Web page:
Report Details Important Lessons for Partnerships in All Issue Areas

ReThink Health, an initiative of Fannie E. Rippel Foundation, recently released a report on multi-sector partnerships to improve health, equity and economic well being.  Based on a nationwide survey of multi sector partnerships, the report details lessons learned from the work plans, finances and organizational development of these groups.

Some excerpted highlights that reinforce the message of GCRI’s Collective Impact panelists:

Challenges Based on Partnership Lifecycle

While most partnerships faced challenges related to collaborative infrastructure, sustainable financing, and data-sharing, other challenges were more prominent at certain phases, as are several distinctive momentum builders.

Earlier partnerships may face barriers in terms of “lack of authority and fragile infrastructure are special barriers in the Earlier phase, as partnerships establish their standing to lead change on chosen priorities. Groups in this phase tend to generate momentum by engaging multi-sector stakeholders and by building a region-wide vision around shared values.”

In the middle phases, partners may encounter “difficulties measuring progress and contending with political resistance…Their longer track record may raise expectations and they may have yet to negotiate all the vested interests that tend to reinforce the status quo. Experimenting and learning from easy wins gains special prominence as a practical way to drive progress.”

In more mature partnerships, their previous successes may actually be a challenge:  “Partnerships may have exhausted strategies that center primarily around win-win solutions or achievements that are perceived as low hanging fruit. They generate momentum more often by exercising influence upward and outward, as well as by taking a longer view of future scenarios.”

The report made several recommendations for successful partnership development:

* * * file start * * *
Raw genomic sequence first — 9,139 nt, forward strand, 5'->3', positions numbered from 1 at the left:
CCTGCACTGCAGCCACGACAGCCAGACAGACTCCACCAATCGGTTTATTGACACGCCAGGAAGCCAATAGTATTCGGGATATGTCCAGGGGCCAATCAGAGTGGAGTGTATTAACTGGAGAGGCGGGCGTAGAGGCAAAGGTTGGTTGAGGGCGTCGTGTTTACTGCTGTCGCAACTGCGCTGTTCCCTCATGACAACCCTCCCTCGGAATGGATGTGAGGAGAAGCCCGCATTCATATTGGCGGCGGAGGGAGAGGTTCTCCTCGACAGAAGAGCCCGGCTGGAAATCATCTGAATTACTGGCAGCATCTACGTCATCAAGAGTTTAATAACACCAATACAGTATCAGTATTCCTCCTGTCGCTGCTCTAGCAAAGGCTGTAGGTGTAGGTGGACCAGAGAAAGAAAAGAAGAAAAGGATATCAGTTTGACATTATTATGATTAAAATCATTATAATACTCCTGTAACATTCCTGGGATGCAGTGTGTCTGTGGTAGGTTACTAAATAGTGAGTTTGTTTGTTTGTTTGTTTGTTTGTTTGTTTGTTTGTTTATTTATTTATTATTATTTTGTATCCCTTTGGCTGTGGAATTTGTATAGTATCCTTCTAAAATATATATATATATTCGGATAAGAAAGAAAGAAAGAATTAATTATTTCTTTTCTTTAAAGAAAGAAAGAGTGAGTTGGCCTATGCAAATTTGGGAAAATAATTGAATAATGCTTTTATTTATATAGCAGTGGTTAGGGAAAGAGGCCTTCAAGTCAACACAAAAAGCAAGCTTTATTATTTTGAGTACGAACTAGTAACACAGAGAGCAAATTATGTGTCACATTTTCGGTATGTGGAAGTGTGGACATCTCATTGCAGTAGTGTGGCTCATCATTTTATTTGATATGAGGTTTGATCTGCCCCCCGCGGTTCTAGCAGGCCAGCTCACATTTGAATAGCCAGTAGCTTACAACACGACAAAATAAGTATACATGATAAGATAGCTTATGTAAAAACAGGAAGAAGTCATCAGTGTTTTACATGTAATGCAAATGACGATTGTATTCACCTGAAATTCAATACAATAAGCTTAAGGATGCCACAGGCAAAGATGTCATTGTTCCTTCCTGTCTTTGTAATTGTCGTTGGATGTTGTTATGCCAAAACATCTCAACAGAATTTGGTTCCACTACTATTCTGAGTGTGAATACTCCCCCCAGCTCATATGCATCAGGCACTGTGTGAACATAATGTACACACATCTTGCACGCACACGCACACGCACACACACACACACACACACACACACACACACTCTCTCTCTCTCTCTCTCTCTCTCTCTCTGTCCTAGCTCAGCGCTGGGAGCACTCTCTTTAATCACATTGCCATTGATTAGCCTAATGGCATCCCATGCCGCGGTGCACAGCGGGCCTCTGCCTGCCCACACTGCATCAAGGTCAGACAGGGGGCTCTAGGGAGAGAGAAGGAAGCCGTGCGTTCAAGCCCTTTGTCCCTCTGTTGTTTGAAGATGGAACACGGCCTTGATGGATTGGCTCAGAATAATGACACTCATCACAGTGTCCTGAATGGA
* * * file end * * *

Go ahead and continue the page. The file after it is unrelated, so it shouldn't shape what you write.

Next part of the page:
All partnerships may benefit by having a wider view of the health ecosystem in their region, and by contributing toward a strategy for the region as a whole that will assure all of the vital conditions and services that people need through an organizational structure that best fits the local landscape. In addition, partnerships at each developmental phase may accelerate progress in different ways.

Earlier: Partnerships in the Earlier phase can set themselves up for success when they: (1) Articulate a region-wide vision based on shared values (both moral and economic); (2) Establish authority and expand engagement far as possible; and (3) Strengthen infrastructure through staff capacity, operational capability (e.g. backbone functions), and long-term financial planning.

Middle: Progress in the Middle phase may turn on building enough trust and transparency for more ambitious action as well as more difficult negotiations ahead. Groups may want to:  (1) Develop a compelling picture of the value they are poised to deliver; (2) Engage policymakers to create conditions that better enable regional action; and (3) Adopt a mindset for sustainable financing focused on creating new funding flows, especially ones that move beyond an excessive reliance on short-term grants, which often constrain the very ambitions and abilities that groups in the Middle phase need to succeed.

Later: To propel progress in the Later phase, we recommend that partnerships: (1) Surface vested interests and negotiate tough topics that otherwise threaten to reinforce the status quo; (2) Employ a learning practice that delivers evidence of results and is also tied to continuous learning, adaptation, and renewal; (3) Align with state and federal policy, such as changes in payment or regulatory systems; and (4) Establish new forms of distributed leadership, with a focus on broad-based coordination to avoid placing too much power in the hands of a few key players.

Considerations for Funders, Policymakers, and Other Allies

For funders, policymakers, and other allies who support multi-sector partnerships, we suggest the following activities:

• Learn about and consider developmental phases when crafting initiatives;

• Support long-term planning—extending over decades—so that strategies will persist through inevitable leadership transitions and adapt to change in wider contexts;

• Position grant funding as a bridge to more dependable financial structures.

• Fund core infrastructure and backbone organization, which can be decisive factors in the success of any multi-sector partnership.

Full report